Nanoclays for Lipase Immobilization: Biocatalyst Characterization and Activity in Polyester Synthesis
Polymers 2016, 8(12), 416; doi:10.3390/polym8120416 -
Abstract
The immobilization of Candida antarctica lipase B (CALB) was performed by physical adsorption on both neat and organo-modified forms of sepiolite and montmorillonite. The influence of different parameters, e.g., solvent, enzyme loading, cross-linking, and type of clay support, on immobilization efficiency and catalyst
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The immobilization of Candida antarctica lipase B (CALB) was performed by physical adsorption on both neat and organo-modified forms of sepiolite and montmorillonite. The influence of different parameters, e.g., solvent, enzyme loading, cross-linking, and type of clay support, on immobilization efficiency and catalyst hydrolytic activity has been investigated. The highest hydrolytic activities were obtained for CALB immobilized on organo-modified clay minerals, highlighting the beneficial effect of organo-modification. The esterification activity of these CALB/organoclay catalysts was also tested in the ring-opening polymerization of ε-caprolactone. The polymerization kinetics observed for clay-immobilized catalysts confirmed that CALB adsorbed on organo-modified montmorillonite (CALB/MMTMOD) was the highest-performing catalytic system. Full article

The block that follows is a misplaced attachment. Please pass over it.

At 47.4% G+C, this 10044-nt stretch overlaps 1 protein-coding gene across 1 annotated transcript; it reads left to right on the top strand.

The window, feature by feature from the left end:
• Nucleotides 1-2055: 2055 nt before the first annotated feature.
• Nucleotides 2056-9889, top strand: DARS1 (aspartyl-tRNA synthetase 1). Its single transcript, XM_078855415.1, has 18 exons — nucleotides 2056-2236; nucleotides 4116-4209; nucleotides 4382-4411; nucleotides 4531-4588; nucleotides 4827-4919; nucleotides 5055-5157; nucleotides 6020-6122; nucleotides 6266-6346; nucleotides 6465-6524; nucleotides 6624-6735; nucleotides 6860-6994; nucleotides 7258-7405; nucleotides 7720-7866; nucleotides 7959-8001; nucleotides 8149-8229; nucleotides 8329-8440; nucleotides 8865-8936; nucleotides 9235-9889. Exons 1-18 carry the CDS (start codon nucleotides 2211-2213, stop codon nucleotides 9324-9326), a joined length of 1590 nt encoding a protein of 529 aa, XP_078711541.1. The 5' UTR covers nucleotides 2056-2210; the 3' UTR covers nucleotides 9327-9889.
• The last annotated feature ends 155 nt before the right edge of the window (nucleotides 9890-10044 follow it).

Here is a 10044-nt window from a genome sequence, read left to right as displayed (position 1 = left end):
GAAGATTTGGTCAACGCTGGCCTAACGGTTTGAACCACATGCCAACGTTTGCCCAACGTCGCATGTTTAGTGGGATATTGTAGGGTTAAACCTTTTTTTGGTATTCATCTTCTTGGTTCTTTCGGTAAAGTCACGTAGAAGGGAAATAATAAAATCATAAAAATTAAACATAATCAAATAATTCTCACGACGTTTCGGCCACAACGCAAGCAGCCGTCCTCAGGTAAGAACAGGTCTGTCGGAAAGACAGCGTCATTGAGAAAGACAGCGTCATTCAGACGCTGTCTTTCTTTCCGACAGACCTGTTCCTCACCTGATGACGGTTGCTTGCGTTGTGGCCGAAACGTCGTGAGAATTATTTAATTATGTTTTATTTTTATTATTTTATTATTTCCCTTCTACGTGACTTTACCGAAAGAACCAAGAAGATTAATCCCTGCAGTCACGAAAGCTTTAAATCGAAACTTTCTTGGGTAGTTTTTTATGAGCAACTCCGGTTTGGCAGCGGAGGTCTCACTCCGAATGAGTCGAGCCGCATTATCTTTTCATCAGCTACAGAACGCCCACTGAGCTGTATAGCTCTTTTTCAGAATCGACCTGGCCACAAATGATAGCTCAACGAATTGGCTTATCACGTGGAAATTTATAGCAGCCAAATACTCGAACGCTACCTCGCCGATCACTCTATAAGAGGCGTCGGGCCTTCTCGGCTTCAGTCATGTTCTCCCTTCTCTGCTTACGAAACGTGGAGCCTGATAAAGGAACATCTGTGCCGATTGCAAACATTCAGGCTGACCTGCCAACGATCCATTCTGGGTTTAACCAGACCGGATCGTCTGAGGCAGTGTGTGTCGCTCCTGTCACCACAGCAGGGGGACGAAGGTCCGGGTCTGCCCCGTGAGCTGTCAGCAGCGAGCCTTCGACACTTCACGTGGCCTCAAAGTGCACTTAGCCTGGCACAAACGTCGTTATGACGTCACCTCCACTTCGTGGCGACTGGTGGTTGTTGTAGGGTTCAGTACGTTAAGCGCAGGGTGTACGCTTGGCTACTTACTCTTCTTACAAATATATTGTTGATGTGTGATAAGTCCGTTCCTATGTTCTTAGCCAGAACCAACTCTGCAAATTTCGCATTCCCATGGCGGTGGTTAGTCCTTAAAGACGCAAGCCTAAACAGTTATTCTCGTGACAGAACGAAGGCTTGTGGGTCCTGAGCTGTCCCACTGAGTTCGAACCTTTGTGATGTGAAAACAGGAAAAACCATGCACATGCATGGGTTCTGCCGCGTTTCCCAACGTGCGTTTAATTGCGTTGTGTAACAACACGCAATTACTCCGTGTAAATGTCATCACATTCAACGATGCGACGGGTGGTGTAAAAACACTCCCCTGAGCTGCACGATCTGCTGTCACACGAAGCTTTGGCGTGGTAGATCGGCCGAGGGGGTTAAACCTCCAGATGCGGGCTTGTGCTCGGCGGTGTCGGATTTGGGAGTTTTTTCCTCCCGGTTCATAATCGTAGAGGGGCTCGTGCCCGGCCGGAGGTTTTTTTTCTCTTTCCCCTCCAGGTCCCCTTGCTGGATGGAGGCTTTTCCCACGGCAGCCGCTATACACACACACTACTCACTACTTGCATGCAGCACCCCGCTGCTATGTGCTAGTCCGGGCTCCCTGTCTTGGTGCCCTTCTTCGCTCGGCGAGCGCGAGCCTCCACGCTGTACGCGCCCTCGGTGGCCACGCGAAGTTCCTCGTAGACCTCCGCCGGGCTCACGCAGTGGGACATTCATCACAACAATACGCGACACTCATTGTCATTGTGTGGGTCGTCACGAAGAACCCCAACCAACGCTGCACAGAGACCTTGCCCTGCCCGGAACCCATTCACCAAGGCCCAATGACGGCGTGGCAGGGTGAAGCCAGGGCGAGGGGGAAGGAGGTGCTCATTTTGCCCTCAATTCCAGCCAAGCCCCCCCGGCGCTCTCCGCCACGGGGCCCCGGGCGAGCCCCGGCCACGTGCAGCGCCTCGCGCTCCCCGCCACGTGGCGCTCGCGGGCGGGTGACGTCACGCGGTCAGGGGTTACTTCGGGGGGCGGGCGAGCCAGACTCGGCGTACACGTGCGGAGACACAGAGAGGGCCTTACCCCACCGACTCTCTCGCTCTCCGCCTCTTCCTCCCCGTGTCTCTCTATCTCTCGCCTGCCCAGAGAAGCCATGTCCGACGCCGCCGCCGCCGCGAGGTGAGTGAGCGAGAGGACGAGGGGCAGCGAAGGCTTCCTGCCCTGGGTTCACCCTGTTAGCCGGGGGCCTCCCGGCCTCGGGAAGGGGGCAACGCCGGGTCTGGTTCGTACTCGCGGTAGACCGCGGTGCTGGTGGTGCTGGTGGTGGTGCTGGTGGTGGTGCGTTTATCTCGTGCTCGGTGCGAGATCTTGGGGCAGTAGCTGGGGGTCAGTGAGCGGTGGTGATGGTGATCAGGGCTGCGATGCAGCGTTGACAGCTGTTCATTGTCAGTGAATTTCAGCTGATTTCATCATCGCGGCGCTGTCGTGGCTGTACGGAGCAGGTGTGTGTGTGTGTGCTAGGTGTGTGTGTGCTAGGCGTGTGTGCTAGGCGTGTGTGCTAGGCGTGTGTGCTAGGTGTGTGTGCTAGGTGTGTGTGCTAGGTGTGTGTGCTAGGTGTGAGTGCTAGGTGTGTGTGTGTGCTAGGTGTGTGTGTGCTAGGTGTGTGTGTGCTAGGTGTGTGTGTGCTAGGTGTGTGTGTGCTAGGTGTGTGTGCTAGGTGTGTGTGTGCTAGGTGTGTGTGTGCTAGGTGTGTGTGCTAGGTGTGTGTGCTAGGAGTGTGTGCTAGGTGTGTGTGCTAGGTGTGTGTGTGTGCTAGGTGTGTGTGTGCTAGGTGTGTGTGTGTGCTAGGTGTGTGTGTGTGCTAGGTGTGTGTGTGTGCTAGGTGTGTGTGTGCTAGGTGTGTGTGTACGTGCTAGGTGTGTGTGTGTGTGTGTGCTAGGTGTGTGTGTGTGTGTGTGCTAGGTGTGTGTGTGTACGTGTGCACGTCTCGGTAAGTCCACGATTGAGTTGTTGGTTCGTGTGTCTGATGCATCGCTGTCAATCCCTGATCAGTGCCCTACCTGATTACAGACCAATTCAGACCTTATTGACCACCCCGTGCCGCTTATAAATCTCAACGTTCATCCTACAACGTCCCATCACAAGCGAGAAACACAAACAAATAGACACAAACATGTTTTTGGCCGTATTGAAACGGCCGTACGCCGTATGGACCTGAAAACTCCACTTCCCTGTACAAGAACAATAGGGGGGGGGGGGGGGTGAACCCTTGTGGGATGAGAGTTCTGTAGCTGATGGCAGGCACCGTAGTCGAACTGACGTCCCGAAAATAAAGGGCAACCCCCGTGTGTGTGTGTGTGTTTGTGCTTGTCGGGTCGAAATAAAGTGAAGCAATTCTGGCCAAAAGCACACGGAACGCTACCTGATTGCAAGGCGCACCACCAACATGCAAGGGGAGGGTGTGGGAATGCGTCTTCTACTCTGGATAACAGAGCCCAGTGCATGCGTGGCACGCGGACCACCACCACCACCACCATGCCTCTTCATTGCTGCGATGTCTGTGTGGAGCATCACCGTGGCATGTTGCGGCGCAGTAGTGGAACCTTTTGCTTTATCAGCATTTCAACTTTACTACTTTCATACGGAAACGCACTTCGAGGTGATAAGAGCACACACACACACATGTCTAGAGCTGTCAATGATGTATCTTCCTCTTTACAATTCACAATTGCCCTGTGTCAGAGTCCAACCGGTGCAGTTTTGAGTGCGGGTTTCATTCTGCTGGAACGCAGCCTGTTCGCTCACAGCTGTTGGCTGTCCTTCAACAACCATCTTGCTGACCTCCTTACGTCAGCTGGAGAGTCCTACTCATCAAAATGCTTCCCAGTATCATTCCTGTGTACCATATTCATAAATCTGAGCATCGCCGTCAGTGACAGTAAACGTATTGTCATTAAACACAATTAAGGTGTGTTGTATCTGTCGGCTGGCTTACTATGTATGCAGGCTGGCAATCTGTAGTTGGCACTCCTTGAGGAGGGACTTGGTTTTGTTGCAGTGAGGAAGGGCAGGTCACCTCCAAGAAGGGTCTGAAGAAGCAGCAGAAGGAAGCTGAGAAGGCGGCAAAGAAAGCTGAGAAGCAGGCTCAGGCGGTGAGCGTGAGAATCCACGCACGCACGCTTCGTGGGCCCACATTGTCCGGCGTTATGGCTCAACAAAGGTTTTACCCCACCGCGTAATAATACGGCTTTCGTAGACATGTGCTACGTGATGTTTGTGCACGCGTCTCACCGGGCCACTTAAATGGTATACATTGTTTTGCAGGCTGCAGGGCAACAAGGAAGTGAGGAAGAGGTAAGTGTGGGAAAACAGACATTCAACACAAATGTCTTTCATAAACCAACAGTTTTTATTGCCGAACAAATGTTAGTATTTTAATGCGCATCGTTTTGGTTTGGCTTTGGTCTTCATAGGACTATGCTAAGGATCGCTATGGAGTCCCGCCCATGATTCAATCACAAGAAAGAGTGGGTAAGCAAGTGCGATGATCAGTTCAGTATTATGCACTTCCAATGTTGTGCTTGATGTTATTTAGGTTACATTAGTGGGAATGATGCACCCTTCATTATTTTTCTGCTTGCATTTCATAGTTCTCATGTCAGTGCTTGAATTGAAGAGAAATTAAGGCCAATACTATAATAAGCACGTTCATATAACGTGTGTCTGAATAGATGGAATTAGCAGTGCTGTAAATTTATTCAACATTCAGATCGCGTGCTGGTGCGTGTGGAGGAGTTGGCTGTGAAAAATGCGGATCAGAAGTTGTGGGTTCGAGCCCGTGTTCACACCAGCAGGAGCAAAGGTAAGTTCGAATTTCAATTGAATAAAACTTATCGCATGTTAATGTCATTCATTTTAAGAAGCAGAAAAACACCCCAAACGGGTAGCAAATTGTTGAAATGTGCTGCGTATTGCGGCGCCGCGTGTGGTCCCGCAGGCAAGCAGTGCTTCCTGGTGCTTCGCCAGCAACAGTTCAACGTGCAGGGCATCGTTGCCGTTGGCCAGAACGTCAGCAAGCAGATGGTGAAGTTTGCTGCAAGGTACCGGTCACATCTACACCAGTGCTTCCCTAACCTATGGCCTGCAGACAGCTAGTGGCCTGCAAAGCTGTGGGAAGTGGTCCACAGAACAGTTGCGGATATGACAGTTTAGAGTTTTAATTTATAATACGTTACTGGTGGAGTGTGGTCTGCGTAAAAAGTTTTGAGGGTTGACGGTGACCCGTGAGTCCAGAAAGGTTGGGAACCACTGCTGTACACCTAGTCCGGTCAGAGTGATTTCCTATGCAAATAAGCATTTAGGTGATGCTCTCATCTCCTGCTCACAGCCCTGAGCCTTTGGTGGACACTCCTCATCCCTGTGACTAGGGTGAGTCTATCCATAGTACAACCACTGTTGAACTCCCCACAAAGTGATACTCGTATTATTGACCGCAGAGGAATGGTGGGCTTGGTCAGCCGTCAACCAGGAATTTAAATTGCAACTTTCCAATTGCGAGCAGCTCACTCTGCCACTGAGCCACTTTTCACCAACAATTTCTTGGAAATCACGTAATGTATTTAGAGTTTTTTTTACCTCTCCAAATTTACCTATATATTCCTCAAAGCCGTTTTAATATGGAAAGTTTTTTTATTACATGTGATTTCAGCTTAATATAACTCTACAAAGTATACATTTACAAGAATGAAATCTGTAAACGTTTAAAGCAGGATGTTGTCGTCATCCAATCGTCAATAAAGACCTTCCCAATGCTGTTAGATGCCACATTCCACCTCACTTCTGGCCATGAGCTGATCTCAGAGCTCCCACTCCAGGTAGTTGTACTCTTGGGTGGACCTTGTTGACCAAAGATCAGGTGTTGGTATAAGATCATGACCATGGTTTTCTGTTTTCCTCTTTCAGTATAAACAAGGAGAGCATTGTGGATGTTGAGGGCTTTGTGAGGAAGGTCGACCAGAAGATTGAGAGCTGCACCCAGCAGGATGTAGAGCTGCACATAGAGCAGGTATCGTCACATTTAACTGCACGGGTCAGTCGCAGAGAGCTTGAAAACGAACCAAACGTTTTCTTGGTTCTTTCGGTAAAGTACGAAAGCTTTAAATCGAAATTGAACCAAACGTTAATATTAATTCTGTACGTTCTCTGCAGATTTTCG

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Open AccessArticle
Characterization of Epoxy Composites Reinforced with Wax Encapsulated Microcrystalline Cellulose
Polymers 2016, 8(12), 415; doi:10.3390/polym8120415 -
Abstract